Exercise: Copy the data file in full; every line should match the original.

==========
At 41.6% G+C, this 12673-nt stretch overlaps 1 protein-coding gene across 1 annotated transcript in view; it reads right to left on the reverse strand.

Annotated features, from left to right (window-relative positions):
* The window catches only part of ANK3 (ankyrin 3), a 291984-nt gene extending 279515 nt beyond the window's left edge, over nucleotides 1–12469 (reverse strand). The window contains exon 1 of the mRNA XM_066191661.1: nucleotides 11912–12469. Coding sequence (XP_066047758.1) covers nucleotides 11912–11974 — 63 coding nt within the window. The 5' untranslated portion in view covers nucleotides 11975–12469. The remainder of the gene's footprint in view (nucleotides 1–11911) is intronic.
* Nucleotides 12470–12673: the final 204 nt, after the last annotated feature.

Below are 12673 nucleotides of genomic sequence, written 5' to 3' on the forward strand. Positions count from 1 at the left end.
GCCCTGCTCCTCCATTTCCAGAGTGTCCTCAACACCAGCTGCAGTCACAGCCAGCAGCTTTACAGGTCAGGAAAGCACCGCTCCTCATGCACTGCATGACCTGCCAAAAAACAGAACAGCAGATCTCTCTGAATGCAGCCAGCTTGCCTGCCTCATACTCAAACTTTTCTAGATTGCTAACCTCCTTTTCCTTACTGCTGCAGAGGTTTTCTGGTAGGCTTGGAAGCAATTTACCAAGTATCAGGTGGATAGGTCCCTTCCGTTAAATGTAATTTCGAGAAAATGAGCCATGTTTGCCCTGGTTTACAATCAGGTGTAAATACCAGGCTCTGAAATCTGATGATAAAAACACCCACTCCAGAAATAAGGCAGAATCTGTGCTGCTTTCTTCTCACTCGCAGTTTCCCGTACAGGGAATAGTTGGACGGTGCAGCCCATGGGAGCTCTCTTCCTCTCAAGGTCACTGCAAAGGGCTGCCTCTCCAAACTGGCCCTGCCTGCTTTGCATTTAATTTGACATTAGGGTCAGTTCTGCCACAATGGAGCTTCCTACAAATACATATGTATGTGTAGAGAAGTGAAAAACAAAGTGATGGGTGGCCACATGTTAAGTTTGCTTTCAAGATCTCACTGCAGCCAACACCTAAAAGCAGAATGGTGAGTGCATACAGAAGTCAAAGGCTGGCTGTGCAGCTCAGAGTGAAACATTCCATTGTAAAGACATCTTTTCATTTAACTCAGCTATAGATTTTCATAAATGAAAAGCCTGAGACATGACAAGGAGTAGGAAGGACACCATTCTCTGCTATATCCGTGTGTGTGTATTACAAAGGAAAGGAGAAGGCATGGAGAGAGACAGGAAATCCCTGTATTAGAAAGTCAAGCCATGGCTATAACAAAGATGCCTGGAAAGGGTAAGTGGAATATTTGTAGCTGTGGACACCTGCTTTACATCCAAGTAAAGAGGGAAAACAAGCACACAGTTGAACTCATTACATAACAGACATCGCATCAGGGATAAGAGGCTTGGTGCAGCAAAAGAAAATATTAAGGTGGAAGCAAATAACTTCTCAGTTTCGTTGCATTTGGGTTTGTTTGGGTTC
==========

At 41.6% G+C, this 12673-nt stretch overlaps 1 protein-coding gene across 1 annotated transcript in view; it reads right to left on the reverse strand.

Annotated features, from left to right (window-relative positions):
* The window catches only part of ANK3 (ankyrin 3), a 291984-nt gene extending 279515 nt beyond the window's left edge, over nucleotides 1–12469 (reverse strand). The window contains exon 1 of the mRNA XM_066191661.1: nucleotides 11912–12469. Coding sequence (XP_066047758.1) covers nucleotides 11912–11974 — 63 coding nt within the window. The 5' untranslated portion in view covers nucleotides 11975–12469. The remainder of the gene's footprint in view (nucleotides 1–11911) is intronic.
* Nucleotides 12470–12673: the final 204 nt, after the last annotated feature.

Below are 12673 nucleotides of genomic sequence, written 5' to 3' on the forward strand. Positions count from 1 at the left end.
GCCCTGCTCCTCCATTTCCAGAGTGTCCTCAACACCAGCTGCAGTCACAGCCAGCAGCTTTACAGGTCAGGAAAGCACCGCTCCTCATGCACTGCATGACCTGCCAAAAAACAGAACAGCAGATCTCTCTGAATGCAGCCAGCTTGCCTGCCTCATACTCAAACTTTTCTAGATTGCTAACCTCCTTTTCCTTACTGCTGCAGAGGTTTTCTGGTAGGCTTGGAAGCAATTTACCAAGTATCAGGTGGATAGGTCCCTTCCGTTAAATGTAATTTCGAGAAAATGAGCCATGTTTGCCCTGGTTTACAATCAGGTGTAAATACCAGGCTCTGAAATCTGATGATAAAAACACCCACTCCAGAAATAAGGCAGAATCTGTGCTGCTTTCTTCTCACTCGCAGTTTCCCGTACAGGGAATAGTTGGACGGTGCAGCCCATGGGAGCTCTCTTCCTCTCAAGGTCACTGCAAAGGGCTGCCTCTCCAAACTGGCCCTGCCTGCTTTGCATTTAATTTGACATTAGGGTCAGTTCTGCCACAATGGAGCTTCCTACAAATACATATGTATGTGTAGAGAAGTGAAAAACAAAGTGATGGGTGGCCACATGTTAAGTTTGCTTTCAAGATCTCACTGCAGCCAACACCTAAAAGCAGAATGGTGAGTGCATACAGAAGTCAAAGGCTGGCTGTGCAGCTCAGAGTGAAACATTCCATTGTAAAGACATCTTTTCATTTAACTCAGCTATAGATTTTCATAAATGAAAAGCCTGAGACATGACAAGGAGTAGGAAGGACACCATTCTCTGCTATATCCGTGTGTGTGTATTACAAAGGAAAGGAGAAGGCATGGAGAGAGACAGGAAATCCCTGTATTAGAAAGTCAAGCCATGGCTATAACAAAGATGCCTGGAAAGGGTAAGTGGAATATTTGTAGCTGTGGACACCTGCTTTACATCCAAGTAAAGAGGGAAAACAAGCACACAGTTGAACTCATTACATAACAGACATCGCATCAGGGATAAGAGGCTTGGTGCAGCAAAAGAAAATATTAAGGTGGAAGCAAATAACTTCTCAGTTTCGTTGCATTTGGGTTTGTTTGGGTTC